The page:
ONLINE MILITARY SCAMS BUMP INTO TECH LIABILITY FIGHT – The chairman of the House Veterans’ Affairs Committee will kick off a hearing on online exploitation of service members this afternoon with a threat to Facebook and Twitter: Crack down on scammers impersonating service members and veterans, or Congress may look to revisit tech’s sweeping protections against lawsuits over their users’ posts and activity. “I continue to believe in protecting our freedoms of speech and innovation under Section 230 of the Communications Decency Act. But there is a very real, and growing, problem here – and unless the platforms themselves do more to eliminate the issue of internet spoofing, then Congress may need to step in more directly,” Rep. Mark Takano (D-Calif.) will say, according to prepared remarks shared with Morning Tech.
Legislation in the offing: The hearing was prompted largely by reports that fraudsters are abusing digital platforms to con people out of money and push disinformation and political propaganda. And Takano isn’t the only lawmaker floating a legislative solution. A bill from Air Force veteran Rep. Adam Kinzinger (R-Ill.) to hold tech giants accountable for failing to catch scams is just about ready for primetime, his office told MT. (Kinzinger in July revealed that someone impersonated him as part of a Facebook romance scam.)
The platforms weigh in: According to written testimony, Facebook’s head of cybersecurity policy, Nathaniel Gleicher, plans to outline company policies aimed at combating misrepresentation – including requiring users to register using their real names and prohibiting the use of fake accounts or multiple profiles. “We are testing new detection capabilities to help spot and remove accounts that pretend to be some of the most frequently impersonated members of the U.S. military and veterans,” he’ll add. Twitter’s public policy manager, Kevin Kane, in his testimony will highlight a September policy update clarifying rules against scams and will tie the issue to Twitter’s broader efforts to curb misinformation and safeguard against foreign-backed inauthentic behavior.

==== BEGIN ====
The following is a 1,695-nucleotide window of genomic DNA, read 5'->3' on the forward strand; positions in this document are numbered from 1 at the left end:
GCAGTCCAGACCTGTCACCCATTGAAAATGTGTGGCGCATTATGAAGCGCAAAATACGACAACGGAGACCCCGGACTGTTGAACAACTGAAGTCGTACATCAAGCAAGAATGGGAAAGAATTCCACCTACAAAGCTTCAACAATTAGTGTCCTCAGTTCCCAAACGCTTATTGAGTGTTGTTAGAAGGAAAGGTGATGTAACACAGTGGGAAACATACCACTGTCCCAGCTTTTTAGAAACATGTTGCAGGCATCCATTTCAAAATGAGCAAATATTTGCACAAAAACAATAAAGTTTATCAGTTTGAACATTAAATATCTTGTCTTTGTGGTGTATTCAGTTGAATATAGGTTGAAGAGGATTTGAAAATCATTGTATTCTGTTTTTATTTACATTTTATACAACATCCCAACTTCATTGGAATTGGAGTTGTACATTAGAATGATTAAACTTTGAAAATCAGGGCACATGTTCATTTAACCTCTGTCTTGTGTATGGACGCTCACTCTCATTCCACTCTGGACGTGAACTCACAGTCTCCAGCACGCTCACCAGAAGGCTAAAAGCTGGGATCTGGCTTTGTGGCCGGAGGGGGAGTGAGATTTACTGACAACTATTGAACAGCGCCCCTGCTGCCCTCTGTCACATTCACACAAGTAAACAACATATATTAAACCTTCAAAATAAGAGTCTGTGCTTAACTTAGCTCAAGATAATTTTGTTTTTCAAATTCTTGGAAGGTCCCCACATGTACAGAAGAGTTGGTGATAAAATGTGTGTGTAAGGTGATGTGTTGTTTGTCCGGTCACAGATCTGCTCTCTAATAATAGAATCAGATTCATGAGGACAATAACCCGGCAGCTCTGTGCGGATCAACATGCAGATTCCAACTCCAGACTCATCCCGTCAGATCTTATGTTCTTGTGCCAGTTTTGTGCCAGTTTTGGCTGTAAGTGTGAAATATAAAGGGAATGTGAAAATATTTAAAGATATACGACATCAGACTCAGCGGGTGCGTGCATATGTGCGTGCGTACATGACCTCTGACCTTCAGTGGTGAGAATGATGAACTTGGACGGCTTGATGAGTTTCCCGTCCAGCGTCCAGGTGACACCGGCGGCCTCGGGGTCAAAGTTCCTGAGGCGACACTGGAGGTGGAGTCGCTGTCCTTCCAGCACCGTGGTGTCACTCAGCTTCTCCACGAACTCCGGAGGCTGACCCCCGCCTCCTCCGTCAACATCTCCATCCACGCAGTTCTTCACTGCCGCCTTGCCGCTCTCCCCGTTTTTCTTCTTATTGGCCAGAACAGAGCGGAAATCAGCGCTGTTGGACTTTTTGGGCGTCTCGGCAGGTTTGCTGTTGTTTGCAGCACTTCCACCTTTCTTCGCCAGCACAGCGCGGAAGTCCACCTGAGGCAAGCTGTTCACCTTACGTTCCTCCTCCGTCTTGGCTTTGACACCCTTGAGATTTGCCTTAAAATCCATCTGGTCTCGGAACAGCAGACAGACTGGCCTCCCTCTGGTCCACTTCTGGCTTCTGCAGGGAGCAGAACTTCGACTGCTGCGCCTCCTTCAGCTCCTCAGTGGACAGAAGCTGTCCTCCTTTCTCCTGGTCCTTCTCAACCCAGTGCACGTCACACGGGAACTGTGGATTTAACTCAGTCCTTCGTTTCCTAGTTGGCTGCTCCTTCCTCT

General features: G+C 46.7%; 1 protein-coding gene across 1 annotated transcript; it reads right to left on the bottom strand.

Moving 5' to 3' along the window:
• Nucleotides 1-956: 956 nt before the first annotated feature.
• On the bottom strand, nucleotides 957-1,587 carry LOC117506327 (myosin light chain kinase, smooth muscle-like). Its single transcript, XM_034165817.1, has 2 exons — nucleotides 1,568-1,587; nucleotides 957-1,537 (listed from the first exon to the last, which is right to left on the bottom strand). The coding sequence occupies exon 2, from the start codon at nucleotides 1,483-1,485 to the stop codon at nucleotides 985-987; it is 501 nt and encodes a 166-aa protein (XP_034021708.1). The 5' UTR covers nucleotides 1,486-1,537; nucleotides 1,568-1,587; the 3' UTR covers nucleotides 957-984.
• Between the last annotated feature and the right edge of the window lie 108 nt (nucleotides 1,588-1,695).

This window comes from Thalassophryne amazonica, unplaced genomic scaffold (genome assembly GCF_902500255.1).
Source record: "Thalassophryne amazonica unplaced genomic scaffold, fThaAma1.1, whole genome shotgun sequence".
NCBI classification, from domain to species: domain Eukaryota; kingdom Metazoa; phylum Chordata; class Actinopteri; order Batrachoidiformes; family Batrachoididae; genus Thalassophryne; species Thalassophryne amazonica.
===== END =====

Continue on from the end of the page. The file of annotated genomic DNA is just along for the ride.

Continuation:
Online Speech Platforms
By Chris Mills Rodrigo
A coalition of civil rights groups are demanding that Facebook overhaul its political speech policy, according to a letter obtained by The Hill Thursday…
Among the requests made in the letter is putting “guardrails on the newsworthiness exemption,” referring to Facebook’s community guideline allowing content from political figures to stay up even if it breaks some of the social media platform’s policies…
The civil rights groups also called on Facebook to subject political ads to third-party fact-checking.
Facebook has come under intense scrutiny for its policy, launched in October, not to fact-check or block advertisements from politicians over false or misleading claims. The social media giant has defended the policy, saying it is not the place of private companies to police political speech.
The groups asked that posts found to contain such claims be demoted to “reduce the virality of misinformation.”
Facebook has carved out exceptions in its blanket political speech policy for content inciting violence or voter suppression. The groups demanded that the exceptions be defined more clearly to “reflect real world harms.”
They also needled Facebook for allowing political ads to be narrowly targeted to population subgroups…
The civil rights groups called for increased transparency on ad targeting, including information about the intended audience.